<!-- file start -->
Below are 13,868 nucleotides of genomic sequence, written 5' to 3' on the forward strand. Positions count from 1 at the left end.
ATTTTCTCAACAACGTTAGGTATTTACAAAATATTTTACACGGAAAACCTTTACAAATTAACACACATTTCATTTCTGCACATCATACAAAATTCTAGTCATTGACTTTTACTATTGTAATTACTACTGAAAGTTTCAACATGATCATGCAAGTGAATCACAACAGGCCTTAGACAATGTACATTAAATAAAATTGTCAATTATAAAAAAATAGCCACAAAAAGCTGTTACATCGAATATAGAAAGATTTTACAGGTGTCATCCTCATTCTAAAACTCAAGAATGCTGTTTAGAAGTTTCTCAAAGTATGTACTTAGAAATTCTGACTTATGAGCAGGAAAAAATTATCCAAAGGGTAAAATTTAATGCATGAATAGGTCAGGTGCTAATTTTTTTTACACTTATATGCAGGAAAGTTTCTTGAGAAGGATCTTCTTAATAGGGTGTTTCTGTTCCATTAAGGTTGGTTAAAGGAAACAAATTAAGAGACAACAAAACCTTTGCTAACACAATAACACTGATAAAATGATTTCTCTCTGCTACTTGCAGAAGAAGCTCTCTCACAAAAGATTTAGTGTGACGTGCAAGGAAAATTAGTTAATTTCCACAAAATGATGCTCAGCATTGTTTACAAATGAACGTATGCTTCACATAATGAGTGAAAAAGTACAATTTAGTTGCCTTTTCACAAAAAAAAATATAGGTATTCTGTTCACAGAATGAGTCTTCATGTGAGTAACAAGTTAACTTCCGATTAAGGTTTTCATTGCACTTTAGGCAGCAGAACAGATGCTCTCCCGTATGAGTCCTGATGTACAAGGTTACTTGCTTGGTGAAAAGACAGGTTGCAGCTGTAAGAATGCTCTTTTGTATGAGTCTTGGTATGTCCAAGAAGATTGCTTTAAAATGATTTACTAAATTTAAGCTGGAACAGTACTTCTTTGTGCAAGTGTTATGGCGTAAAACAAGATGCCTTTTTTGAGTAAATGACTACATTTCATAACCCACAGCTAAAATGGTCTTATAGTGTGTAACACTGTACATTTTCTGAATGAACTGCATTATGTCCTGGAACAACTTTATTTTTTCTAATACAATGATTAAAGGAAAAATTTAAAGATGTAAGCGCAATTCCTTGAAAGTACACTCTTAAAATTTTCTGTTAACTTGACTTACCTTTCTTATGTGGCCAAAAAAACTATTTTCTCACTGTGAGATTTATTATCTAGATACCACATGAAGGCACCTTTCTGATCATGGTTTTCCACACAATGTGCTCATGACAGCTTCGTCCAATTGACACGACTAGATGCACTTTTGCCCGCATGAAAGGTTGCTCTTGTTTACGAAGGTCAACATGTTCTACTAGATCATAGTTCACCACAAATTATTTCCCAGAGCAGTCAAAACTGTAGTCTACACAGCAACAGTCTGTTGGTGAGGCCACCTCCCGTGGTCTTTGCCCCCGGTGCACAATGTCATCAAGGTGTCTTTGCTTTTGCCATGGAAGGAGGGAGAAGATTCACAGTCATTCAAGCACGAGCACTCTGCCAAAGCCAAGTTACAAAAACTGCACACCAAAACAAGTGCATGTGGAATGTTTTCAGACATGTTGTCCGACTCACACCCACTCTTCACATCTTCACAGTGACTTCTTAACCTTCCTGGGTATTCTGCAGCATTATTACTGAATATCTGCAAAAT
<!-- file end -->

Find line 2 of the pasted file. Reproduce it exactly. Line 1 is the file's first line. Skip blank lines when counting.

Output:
ATTTTCTCAACAACGTTAGGTATTTACAAAATATTTTACACGGAAAACCTTTACAAATTAACACACATTTCATTTCTGCACATCATACAAAATTCTAGTCATTGACTTTTACTATTGTAATTACTACTGAAAGTTTCAACATGATCATGCAAGTGAATCACAACAGGCCTTAGACAATGTACATTAAATAAAATTGTCAATTATAAAAAAATAGCCACAAAAAGCTGTTACATCGAATATAGAAAGATTTTACAGGTGTCATCCTCATTCTAAAACTCAAGAATGCTGTTTAGAAGTTTCTCAAAGTATGTACTTAGAAATTCTGACTTATGAGCAGGAAAAAATTATCCAAAGGGTAAAATTTAATGCATGAATAGGTCAGGTGCTAATTTTTTTTACACTTATATGCAGGAAAGTTTCTTGAGAAGGATCTTCTTAATAGGGTGTTTCTGTTCCATTAAGGTTGGTTAAAGGAAACAAATTAAGAGACAACAAAACCTTTGCTAACACAATAACACTGATAAAATGATTTCTCTCTGCTACTTGCAGAAGAAGCTCTCTCACAAAAGATTTAGTGTGACGTGCAAGGAAAATTAGTTAATTTCCACAAAATGATGCTCAGCATTGTTTACAAATGAACGTATGCTTCACATAATGAGTGAAAAAGTACAATTTAGTTGCCTTTTCACAAAAAAAAATATAGGTATTCTGTTCACAGAATGAGTCTTCATGTGAGTAACAAGTTAACTTCCGATTAAGGTTTTCATTGCACTTTAGGCAGCAGAACAGATGCTCTCCCGTATGAGTCCTGATGTACAAGGTTACTTGCTTGGTGAAAAGACAGGTTGCAGCTGTAAGAATGCTCTTTTGTATGAGTCTTGGTATGTCCAAGAAGATTGCTTTAAAATGATTTACTAAATTTAAGCTGGAACAGTACTTCTTTGTGCAAGTGTTATGGCGTAAAACAAGATGCCTTTTTTGAGTAAATGACTACATTTCATAACCCACAGCTAAAATGGTCTTATAGTGTGTAACACTGTACATTTTCTGAATGAACTGCATTATGTCCTGGAACAACTTTATTTTTTCTAATACAATGATTAAAGGAAAAATTTAAAGATGTAAGCGCAATTCCTTGAAAGTACACTCTTAAAATTTTCTGTTAACTTGACTTACCTTTCTTATGTGGCCAAAAAAACTATTTTCTCACTGTGAGATTTATTATCTAGATACCACATGAAGGCACCTTTCTGATCATGGTTTTCCACACAATGTGCTCATGACAGCTTCGTCCAATTGACACGACTAGATGCACTTTTGCCCGCATGAAAGGTTGCTCTTGTTTACGAAGGTCAACATGTTCTACTAGATCATAGTTCACCACAAATTATTTCCCAGAGCAGTCAAAACTGTAGTCTACACAGCAACAGTCTGTTGGTGAGGCCACCTCCCGTGGTCTTTGCCCCCGGTGCACAATGTCATCAAGGTGTCTTTGCTTTTGCCATGGAAGGAGGGAGAAGATTCACAGTCATTCAAGCACGAGCACTCTGCCAAAGCCAAGTTACAAAAACTGCACACCAAAACAAGTGCATGTGGAATGTTTTCAGACATGTTGTCCGACTCACACCCACTCTTCACATCTTCACAGTGACTTCTTAACCTTCCTGGGTATTCTGCAGCATTATTACTGAATATCTGCAAAAT